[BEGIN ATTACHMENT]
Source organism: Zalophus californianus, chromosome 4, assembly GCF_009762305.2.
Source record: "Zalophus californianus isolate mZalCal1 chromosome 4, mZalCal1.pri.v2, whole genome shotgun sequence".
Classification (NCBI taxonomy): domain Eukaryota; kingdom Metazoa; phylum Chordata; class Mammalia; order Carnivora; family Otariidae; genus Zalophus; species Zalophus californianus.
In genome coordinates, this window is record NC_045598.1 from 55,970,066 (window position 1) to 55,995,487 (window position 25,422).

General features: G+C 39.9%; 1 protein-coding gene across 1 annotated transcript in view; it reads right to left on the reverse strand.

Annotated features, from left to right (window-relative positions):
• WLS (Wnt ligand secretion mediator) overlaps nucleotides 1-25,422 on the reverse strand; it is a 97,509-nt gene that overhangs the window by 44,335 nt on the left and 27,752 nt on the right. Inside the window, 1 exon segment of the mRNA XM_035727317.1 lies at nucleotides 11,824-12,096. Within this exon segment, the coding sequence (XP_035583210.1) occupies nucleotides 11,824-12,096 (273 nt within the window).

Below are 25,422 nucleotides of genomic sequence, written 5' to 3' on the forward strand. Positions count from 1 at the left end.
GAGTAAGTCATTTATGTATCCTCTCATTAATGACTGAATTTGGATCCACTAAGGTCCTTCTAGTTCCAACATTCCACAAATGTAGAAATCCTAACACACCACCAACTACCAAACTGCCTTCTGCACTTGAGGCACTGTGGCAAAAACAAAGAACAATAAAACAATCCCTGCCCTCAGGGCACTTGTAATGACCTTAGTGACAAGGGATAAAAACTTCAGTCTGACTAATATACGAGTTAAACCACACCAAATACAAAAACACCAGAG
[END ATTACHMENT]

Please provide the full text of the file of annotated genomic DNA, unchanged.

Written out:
Source organism: Zalophus californianus, chromosome 4, assembly GCF_009762305.2.
Source record: "Zalophus californianus isolate mZalCal1 chromosome 4, mZalCal1.pri.v2, whole genome shotgun sequence".
Classification (NCBI taxonomy): domain Eukaryota; kingdom Metazoa; phylum Chordata; class Mammalia; order Carnivora; family Otariidae; genus Zalophus; species Zalophus californianus.
In genome coordinates, this window is record NC_045598.1 from 55,970,066 (window position 1) to 55,995,487 (window position 25,422).

General features: G+C 39.9%; 1 protein-coding gene across 1 annotated transcript in view; it reads right to left on the reverse strand.

Annotated features, from left to right (window-relative positions):
• WLS (Wnt ligand secretion mediator) overlaps nucleotides 1-25,422 on the reverse strand; it is a 97,509-nt gene that overhangs the window by 44,335 nt on the left and 27,752 nt on the right. Inside the window, 1 exon segment of the mRNA XM_035727317.1 lies at nucleotides 11,824-12,096. Within this exon segment, the coding sequence (XP_035583210.1) occupies nucleotides 11,824-12,096 (273 nt within the window).

Below are 25,422 nucleotides of genomic sequence, written 5' to 3' on the forward strand. Positions count from 1 at the left end.
GAGTAAGTCATTTATGTATCCTCTCATTAATGACTGAATTTGGATCCACTAAGGTCCTTCTAGTTCCAACATTCCACAAATGTAGAAATCCTAACACACCACCAACTACCAAACTGCCTTCTGCACTTGAGGCACTGTGGCAAAAACAAAGAACAATAAAACAATCCCTGCCCTCAGGGCACTTGTAATGACCTTAGTGACAAGGGATAAAAACTTCAGTCTGACTAATATACGAGTTAAACCACACCAAATACAAAAACACCAGAG